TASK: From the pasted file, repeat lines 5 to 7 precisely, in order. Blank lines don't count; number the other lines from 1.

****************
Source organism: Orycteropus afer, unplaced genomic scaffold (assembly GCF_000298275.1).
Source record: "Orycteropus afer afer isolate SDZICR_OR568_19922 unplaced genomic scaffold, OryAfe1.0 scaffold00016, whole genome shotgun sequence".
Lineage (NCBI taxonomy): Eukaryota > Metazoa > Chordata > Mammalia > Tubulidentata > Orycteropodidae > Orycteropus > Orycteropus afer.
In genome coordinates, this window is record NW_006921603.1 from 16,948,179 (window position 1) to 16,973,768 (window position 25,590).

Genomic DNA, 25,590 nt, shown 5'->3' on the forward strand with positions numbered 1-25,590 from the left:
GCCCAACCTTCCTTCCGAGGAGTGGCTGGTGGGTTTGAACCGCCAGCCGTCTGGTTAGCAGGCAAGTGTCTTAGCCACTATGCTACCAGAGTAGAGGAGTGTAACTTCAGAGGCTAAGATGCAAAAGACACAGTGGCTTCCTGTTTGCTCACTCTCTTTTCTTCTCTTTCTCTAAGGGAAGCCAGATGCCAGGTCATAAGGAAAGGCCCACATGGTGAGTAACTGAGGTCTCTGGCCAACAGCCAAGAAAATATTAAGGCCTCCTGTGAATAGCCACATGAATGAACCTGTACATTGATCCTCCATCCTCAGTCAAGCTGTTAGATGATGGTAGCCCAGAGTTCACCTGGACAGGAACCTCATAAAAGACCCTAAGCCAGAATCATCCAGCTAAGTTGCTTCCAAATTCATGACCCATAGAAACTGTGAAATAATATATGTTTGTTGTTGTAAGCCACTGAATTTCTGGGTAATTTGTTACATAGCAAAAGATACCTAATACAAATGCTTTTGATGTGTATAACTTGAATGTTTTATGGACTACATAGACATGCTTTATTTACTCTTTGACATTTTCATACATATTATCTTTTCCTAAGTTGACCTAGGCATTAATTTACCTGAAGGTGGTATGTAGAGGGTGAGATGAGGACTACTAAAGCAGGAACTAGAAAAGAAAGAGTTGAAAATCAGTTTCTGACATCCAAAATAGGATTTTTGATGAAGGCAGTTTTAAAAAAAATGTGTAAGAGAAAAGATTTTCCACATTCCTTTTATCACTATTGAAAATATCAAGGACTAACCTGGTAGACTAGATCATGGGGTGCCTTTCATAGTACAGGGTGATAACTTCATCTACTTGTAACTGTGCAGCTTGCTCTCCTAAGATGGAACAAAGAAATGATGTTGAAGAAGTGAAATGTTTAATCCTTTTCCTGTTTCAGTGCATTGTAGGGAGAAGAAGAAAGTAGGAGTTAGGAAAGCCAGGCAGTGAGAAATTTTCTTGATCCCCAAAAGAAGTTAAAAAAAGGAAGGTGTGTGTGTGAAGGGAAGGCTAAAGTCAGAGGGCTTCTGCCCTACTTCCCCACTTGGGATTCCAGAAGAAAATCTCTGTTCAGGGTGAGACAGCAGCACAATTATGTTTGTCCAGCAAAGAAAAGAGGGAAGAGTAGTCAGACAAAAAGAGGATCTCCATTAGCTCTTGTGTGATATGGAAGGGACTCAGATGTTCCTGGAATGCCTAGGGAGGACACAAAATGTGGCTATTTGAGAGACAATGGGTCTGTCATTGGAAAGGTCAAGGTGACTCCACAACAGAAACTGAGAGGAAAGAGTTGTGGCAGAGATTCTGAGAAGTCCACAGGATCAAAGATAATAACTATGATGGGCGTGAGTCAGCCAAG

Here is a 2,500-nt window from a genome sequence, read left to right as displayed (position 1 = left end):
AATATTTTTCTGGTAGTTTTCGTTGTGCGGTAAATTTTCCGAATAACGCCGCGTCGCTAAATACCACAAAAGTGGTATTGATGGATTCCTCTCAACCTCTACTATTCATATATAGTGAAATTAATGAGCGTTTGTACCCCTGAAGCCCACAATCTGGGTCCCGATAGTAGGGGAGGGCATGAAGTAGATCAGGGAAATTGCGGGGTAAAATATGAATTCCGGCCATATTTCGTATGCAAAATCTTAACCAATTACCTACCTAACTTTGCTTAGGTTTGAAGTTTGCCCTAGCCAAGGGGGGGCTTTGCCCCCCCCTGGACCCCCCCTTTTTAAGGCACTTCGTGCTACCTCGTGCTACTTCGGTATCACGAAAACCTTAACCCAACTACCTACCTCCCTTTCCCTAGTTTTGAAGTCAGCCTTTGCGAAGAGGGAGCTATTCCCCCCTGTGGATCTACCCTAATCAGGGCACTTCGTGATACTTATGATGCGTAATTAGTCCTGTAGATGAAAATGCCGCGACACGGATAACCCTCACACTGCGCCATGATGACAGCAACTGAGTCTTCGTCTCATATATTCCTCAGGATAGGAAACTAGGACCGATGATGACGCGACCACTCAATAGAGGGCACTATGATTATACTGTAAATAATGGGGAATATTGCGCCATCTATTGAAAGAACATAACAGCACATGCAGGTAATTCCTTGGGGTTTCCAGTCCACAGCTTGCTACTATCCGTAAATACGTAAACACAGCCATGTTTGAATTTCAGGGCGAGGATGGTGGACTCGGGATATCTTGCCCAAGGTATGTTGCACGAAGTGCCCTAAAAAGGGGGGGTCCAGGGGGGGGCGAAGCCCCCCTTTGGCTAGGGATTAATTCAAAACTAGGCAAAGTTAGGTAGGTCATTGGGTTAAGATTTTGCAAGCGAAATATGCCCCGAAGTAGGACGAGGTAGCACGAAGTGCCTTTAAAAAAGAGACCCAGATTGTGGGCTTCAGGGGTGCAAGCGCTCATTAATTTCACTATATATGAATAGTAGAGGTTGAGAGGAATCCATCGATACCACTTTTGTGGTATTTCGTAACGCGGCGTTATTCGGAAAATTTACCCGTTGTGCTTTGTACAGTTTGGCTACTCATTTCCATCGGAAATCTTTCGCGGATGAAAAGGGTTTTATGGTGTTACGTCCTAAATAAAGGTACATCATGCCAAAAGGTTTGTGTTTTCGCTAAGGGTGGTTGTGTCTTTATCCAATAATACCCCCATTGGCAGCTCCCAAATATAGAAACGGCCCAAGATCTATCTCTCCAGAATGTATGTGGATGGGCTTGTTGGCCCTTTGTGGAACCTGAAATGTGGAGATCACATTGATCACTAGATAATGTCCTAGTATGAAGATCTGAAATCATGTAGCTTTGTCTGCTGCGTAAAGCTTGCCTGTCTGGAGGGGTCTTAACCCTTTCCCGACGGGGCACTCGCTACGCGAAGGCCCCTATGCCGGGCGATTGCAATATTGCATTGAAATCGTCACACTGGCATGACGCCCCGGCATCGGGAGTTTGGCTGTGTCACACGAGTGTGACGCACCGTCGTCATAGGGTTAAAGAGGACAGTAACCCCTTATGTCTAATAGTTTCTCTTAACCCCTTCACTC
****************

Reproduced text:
Genomic DNA, 25,590 nt, shown 5'->3' on the forward strand with positions numbered 1-25,590 from the left:
GCCCAACCTTCCTTCCGAGGAGTGGCTGGTGGGTTTGAACCGCCAGCCGTCTGGTTAGCAGGCAAGTGTCTTAGCCACTATGCTACCAGAGTAGAGGAGTGTAACTTCAGAGGCTAAGATGCAAAAGACACAGTGGCTTCCTGTTTGCTCACTCTCTTTTCTTCTCTTTCTCTAAGGGAAGCCAGATGCCAGGTCATAAGGAAAGGCCCACATGGTGAGTAACTGAGGTCTCTGGCCAACAGCCAAGAAAATATTAAGGCCTCCTGTGAATAGCCACATGAATGAACCTGTACATTGATCCTCCATCCTCAGTCAAGCTGTTAGATGATGGTAGCCCAGAGTTCACCTGGACAGGAACCTCATAAAAGACCCTAAGCCAGAATCATCCAGCTAAGTTGCTTCCAAATTCATGACCCATAGAAACTGTGAAATAATATATGTTTGTTGTTGTAAGCCACTGAATTTCTGGGTAATTTGTTACATAGCAAAAGATACCTAATACAAATGCTTTTGATGTGTATAACTTGAATGTTTTATGGACTACATAGACATGCTTTATTTACTCTTTGACATTTTCATACATATTATCTTTTCCTAAGTTGACCTAGGCATTAATTTACCTGAAGGTGGTATGTAGAGGGTGAGATGAGGACTACTAAAGCAGGAACTAGAAAAGAAAGAGTTGAAAATCAGTTTCTGACATCCAAAATAGGATTTTTGATGAAGGCAGTTTTAAAAAAAATGTGTAAGAGAAAAGATTTTCCACATTCCTTTTATCACTATTGAAAATATCAAGGACTAACCTGGTAGACTAGATCATGGGGTGCCTTTCATAGTACAGGGTGATAACTTCATCTACTTGTAACTGTGCAGCTTGCTCTCCTAAGATGGAACAAAGAAATGATGTTGAAGAAGTGAAATGTTTAATCCTTTTCCTGTTTCAGTGCATTGTAGGGAGAAGAAGAAAGTAGGAGTTAGGAAAGCCAGGCAGTGAGAAATTTTCTTGATCCCCAAAAGAAGTTAAAAAAAGGAAGGTGTGTGTGTGAAGGGAAGGCTAAAGTCAGAGGGCTTCTGCCCTACTTCCCCACTTGGGATTCCAGAAGAAAATCTCTGTTCAGGGTGAGACAGCAGCACAATTATGTTTGTCCAGCAAAGAAAAGAGGGAAGAGTAGTCAGACAAAAAGAGGATCTCCATTAGCTCTTGTGTGATATGGAAGGGACTCAGATGTTCCTGGAATGCCTAGGGAGGACACAAAATGTGGCTATTTGAGAGACAATGGGTCTGTCATTGGAAAGGTCAAGGTGACTCCACAACAGAAACTGAGAGGAAAGAGTTGTGGCAGAGATTCTGAGAAGTCCACAGGATCAAAGATAATAACTATGATGGGCGTGAGTCAGCCAAG

Here is a 2,500-nt window from a genome sequence, read left to right as displayed (position 1 = left end):